I’ve been using the MiniDumpWriteDump() API from DbgHelp.dll for 20 years or so. It has proven to be a useful diagnostic tool, and I use it in all manner of places, including many where others may simply use an assert(). It’s a heavy-weight debugging tool, but it has proved useful over the years; rather than just throwing an exception because things that shouldn’t happen have happened, I often also generate a dump file so that I can get far more data than you could ever log or report in another way.
Back in 2004 I wrote this, I wonder why I used to make some people unhappy… I’m starting to believe that, at 37, I must now be old and cranky because to be quite honest with you; if you’re not writing code in such a way that you define concepts and abstractions in such a way that the actual main line business logic code that you write is clear and easy to understand then you’re just not doing it right.
The only difference between a client and a server is the way in which the connection is established. For a client, you create a socket and call “connect” on it. For a server, we have a socket that is “listening” for connections “accepts” new incoming connections and returns a socket that is then indistinguishable from a client connection. In the past, I’ve created bad abstractions at this point. A socket connection and a listening socket are both represented by the operating system API as the same type, and the only differences are the calls that you make on the type.
Now that I have a reasonably easy to use event-driven socket class I can start to use it. The first thing to build is a simple client. This will connect to a server and expect that server to echo anything that is sent to it. The client will send data and read it back and compare it with what it sent. A simple, single-threaded, client Last time, I put together a tcp_socket object that made it easier to work with the \Device\Afd interface that I’ve been playing with.
I’ve been investigating the ‘sparsely documented’ \Device\Afd interface that lies below the Winsock2 layer. Today I use a test-driven method for building some code to make using this API a little easier. Using the API In my previous posts on the \Device\Afd interface I focused on exploring and understanding the API itself. Since it’s ‘sparsely documented’ I used unit tests to explore and record my findings. This has left me with some code that is easy to come back to and pick up, which is lucky since it’s been quite a while since I last had some time to tinker with it.
Back in 2009 I started playing around with embedded assembly language on simple hardware with the intention of building a robot spider. This was hosted on a separate website, L’Hexapod.com It was a lot of fun but once my children came along the project took up too much time for me to focus on it. Back in 2010 I thought that the birth of my first son, Scott, would be just a small blip in my journey into robotics but, looking back, it seems to have been the end of that chapter.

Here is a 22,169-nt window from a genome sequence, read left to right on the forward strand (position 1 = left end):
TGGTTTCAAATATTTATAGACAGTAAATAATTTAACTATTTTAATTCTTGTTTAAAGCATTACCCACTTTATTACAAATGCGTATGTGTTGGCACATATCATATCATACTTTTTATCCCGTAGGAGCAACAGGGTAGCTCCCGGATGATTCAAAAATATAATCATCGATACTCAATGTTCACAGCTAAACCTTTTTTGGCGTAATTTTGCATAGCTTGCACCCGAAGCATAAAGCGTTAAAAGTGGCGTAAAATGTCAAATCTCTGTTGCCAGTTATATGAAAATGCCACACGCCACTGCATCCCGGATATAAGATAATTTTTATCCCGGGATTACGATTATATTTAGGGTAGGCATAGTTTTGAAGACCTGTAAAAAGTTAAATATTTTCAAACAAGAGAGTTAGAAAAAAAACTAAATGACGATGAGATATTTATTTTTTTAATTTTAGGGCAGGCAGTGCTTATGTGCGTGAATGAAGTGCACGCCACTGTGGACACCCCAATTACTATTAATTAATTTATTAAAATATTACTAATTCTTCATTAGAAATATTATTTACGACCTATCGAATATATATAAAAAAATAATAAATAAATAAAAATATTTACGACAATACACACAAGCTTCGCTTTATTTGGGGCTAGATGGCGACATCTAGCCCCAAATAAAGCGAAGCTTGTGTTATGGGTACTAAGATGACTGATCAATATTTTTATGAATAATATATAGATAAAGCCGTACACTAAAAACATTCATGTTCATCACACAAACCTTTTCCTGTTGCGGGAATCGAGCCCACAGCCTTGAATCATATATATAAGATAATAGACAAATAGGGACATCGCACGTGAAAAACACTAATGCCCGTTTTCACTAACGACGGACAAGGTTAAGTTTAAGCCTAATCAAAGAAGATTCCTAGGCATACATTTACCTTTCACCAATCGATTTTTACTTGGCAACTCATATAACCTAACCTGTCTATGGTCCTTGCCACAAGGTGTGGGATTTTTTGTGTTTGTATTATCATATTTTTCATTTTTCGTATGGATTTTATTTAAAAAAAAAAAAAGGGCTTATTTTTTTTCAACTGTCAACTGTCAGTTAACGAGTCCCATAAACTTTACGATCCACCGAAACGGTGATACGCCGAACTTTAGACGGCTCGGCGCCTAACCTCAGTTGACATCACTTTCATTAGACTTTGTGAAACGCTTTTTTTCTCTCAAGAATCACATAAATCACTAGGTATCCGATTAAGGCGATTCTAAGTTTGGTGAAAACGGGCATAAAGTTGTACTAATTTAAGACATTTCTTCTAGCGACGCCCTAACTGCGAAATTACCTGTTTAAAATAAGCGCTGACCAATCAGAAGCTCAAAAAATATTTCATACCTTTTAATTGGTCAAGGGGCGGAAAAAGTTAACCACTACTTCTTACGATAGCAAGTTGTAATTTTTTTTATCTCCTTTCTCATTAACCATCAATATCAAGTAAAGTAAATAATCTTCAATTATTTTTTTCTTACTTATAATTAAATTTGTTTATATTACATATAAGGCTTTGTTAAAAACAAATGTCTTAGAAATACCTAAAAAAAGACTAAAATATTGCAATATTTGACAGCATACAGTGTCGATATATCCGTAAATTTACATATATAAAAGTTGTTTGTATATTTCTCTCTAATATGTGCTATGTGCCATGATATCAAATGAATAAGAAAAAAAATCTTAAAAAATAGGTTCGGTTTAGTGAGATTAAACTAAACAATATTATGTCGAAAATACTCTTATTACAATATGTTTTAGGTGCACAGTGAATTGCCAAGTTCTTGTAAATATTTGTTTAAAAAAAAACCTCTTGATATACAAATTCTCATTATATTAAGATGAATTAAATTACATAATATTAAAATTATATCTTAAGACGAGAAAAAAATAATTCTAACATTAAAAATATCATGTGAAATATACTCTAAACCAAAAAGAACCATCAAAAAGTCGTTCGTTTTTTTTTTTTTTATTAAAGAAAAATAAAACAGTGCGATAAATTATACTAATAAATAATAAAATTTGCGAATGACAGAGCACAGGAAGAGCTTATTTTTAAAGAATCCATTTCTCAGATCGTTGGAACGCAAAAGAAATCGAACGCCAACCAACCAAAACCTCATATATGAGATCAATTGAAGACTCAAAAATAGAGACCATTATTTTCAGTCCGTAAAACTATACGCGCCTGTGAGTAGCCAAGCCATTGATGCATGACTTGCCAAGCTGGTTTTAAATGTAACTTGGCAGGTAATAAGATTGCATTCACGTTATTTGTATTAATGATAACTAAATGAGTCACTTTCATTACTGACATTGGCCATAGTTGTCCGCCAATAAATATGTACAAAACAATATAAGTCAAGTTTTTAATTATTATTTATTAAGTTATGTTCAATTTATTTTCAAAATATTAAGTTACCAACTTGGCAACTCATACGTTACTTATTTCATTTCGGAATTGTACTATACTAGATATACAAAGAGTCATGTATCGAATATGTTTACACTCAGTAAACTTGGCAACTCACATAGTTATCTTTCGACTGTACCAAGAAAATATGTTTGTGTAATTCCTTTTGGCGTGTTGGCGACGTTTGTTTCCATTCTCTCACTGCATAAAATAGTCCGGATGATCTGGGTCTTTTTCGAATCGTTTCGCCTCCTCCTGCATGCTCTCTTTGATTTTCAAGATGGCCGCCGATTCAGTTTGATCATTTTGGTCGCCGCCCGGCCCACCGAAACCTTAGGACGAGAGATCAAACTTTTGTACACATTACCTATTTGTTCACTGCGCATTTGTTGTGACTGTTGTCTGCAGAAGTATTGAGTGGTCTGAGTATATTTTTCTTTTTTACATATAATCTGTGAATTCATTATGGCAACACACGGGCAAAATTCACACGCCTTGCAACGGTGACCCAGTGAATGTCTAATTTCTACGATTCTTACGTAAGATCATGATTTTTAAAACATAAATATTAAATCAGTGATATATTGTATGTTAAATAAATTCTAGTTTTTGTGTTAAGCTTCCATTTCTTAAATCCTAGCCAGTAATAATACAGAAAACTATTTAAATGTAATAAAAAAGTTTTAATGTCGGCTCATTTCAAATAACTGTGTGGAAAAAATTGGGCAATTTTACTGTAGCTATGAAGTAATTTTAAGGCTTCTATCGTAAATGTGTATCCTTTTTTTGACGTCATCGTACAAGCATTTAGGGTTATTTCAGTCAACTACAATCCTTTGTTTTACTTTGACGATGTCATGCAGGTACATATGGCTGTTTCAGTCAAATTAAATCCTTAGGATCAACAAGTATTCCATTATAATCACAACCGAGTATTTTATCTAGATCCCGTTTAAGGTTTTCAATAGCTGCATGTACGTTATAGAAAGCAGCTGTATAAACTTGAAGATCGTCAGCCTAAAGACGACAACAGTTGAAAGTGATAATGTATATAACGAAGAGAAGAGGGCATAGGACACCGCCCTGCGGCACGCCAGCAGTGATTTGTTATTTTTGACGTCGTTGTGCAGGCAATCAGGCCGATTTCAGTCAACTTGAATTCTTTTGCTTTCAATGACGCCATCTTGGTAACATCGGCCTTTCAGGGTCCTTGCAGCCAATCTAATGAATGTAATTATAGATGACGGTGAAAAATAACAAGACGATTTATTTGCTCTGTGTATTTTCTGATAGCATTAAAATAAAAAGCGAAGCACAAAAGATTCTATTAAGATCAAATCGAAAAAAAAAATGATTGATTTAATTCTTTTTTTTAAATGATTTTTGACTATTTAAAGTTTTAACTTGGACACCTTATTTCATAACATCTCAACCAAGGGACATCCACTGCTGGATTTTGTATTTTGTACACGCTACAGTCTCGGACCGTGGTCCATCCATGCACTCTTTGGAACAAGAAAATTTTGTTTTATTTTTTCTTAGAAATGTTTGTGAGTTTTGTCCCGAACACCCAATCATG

2023 was a good year. We finished off a project for our Industrial Control Client and everyone seems happy, which is always nice. Our work with the secretive Online Gaming Company is taking up most of our time as we continue to enhance the cloud gaming server that we wrote for them. They continue to go from strength to strength, which is good. We have been rolling out a series of changes into their live environment and increasing test coverage and our ability to test and debug using light-weight journals of communication sessions.
We’ve now reached the end of the recent embedded development project for our Industrial Control Client. The final phase was made more complicated by the difficulty in debugging the changes. The embedded hardware had no screen, and the network debug facility that it supported was unreliable; it sometimes just lost messages. So the first step was to work around this issue with some debug messages in-line with the normal TCP/IP data channel from the hardware.
I had an internet outage this morning. This shouldn’t have been much of a problem for me as all of the code that I needed to be working on is on my local git server and all of the dependencies are local. Or so I thought. The client has a c# shim layer that builds as part of the C++ server build. They rely on NuGet to grab some components from somewhere for some reason.
The second of our “reanimation” projects has reached a significant milestone. We ran the whole new system on the real hardware last week, and it mostly works. This is a big step for us and the client as the project has been quite complex in terms of how the development has been done. As I said, our secret Industrial Control Client has had us working on a program that compiles in Visual C++ 6 on an XP VM.